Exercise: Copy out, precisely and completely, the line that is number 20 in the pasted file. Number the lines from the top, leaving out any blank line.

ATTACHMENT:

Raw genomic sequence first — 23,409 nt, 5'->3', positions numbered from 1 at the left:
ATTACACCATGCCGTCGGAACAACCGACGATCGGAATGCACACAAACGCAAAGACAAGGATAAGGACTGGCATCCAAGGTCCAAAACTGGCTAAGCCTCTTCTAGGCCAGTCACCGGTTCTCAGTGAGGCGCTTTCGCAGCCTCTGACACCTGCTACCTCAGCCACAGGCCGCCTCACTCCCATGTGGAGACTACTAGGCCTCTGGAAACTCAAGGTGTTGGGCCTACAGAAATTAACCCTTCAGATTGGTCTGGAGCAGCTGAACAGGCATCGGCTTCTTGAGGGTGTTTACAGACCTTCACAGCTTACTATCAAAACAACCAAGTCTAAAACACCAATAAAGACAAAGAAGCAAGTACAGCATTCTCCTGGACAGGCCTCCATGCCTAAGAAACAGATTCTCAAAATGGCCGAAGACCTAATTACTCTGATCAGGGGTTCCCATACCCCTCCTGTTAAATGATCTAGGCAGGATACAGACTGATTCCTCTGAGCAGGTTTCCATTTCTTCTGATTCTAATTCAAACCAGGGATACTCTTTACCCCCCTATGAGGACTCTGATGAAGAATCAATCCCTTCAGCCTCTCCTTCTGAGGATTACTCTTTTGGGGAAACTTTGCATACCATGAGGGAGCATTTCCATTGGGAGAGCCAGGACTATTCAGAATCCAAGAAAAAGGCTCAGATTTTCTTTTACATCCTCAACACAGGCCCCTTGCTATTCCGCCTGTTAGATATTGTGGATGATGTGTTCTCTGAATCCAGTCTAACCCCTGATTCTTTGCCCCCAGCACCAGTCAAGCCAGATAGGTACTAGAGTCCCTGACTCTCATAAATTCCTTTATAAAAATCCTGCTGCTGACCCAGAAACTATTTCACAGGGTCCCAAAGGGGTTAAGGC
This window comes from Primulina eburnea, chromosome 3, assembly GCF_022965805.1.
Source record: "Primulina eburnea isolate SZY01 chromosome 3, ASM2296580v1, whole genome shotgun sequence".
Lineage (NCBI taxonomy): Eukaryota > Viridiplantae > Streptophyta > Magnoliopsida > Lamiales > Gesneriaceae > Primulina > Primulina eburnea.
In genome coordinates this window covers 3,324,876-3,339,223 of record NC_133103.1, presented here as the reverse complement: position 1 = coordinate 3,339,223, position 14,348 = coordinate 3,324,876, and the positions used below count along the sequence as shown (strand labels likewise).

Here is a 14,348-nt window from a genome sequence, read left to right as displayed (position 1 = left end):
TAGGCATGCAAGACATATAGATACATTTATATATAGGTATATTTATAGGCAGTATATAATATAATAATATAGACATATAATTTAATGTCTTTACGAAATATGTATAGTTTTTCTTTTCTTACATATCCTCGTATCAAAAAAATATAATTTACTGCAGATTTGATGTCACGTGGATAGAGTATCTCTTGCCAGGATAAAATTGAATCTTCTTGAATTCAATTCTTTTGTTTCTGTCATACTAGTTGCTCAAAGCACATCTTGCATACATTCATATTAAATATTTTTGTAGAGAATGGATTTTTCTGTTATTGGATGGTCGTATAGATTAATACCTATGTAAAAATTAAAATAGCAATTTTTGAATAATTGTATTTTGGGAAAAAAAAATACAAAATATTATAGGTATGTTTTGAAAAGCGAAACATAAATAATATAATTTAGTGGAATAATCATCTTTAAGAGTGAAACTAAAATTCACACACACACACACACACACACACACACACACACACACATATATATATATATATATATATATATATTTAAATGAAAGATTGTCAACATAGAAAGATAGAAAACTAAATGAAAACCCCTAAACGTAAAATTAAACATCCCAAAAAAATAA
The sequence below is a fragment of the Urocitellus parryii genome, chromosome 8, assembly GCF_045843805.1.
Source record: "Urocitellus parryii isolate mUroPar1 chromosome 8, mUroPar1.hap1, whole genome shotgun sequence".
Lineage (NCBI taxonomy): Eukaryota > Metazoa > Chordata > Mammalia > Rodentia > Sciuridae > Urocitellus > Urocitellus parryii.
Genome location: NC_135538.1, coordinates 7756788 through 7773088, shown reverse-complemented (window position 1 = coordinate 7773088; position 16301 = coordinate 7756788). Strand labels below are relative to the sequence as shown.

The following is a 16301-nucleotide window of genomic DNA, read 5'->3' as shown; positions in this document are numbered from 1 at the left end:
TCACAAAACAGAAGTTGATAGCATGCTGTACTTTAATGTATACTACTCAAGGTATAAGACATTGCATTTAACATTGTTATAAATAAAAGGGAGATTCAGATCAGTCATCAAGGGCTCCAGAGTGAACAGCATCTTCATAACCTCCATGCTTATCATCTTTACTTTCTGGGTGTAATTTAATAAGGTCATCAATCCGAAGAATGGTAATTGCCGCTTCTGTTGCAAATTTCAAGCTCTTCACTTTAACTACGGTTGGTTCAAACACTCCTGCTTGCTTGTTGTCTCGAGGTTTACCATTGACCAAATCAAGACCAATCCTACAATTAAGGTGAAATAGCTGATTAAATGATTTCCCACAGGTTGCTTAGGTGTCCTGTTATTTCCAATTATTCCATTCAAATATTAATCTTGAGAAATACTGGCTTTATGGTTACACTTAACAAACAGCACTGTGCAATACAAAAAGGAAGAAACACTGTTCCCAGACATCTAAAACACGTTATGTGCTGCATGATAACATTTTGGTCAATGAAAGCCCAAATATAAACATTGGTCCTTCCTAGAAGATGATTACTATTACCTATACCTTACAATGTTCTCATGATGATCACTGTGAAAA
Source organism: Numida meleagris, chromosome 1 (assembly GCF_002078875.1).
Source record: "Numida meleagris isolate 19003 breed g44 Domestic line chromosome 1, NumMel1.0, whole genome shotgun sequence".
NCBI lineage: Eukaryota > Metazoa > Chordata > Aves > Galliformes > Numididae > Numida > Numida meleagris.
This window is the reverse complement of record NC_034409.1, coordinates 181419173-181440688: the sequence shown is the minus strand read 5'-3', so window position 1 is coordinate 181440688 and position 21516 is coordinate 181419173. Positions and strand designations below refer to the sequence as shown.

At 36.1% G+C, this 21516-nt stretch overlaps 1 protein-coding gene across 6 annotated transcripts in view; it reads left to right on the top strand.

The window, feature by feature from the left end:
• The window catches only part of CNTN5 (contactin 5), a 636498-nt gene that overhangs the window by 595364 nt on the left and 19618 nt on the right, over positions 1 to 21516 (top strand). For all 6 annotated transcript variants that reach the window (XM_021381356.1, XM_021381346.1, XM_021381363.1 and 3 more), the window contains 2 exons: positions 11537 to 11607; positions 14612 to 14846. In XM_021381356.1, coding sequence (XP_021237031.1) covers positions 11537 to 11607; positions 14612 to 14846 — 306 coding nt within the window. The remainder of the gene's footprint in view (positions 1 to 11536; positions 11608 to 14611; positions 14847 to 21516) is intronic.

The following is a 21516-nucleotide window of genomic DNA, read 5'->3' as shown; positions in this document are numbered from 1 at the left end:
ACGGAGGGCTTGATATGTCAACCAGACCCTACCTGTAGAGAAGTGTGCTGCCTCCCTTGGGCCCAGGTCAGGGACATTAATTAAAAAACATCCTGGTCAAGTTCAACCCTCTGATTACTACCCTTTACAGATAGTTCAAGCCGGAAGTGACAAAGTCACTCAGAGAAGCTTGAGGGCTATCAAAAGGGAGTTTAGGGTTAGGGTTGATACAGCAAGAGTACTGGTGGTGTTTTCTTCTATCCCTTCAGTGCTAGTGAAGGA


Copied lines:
The window, feature by feature from the left end: